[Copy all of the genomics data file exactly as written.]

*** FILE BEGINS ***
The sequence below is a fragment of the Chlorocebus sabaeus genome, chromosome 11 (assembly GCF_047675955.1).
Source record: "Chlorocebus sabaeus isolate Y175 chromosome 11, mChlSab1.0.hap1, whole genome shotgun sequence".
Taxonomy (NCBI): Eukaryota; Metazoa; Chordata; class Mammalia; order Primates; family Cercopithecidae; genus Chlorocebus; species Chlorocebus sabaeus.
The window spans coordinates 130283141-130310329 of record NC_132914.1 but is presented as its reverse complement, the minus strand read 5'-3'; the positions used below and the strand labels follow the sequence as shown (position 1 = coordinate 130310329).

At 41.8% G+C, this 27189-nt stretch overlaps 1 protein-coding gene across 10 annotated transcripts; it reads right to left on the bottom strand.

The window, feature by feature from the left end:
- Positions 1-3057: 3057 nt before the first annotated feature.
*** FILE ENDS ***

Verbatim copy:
The sequence below is a fragment of the Chlorocebus sabaeus genome, chromosome 11 (assembly GCF_047675955.1).
Source record: "Chlorocebus sabaeus isolate Y175 chromosome 11, mChlSab1.0.hap1, whole genome shotgun sequence".
Taxonomy (NCBI): Eukaryota; Metazoa; Chordata; class Mammalia; order Primates; family Cercopithecidae; genus Chlorocebus; species Chlorocebus sabaeus.
The window spans coordinates 130283141-130310329 of record NC_132914.1 but is presented as its reverse complement, the minus strand read 5'-3'; the positions used below and the strand labels follow the sequence as shown (position 1 = coordinate 130310329).

At 41.8% G+C, this 27189-nt stretch overlaps 1 protein-coding gene across 10 annotated transcripts; it reads right to left on the bottom strand.

The window, feature by feature from the left end:
- Positions 1-3057: 3057 nt before the first annotated feature.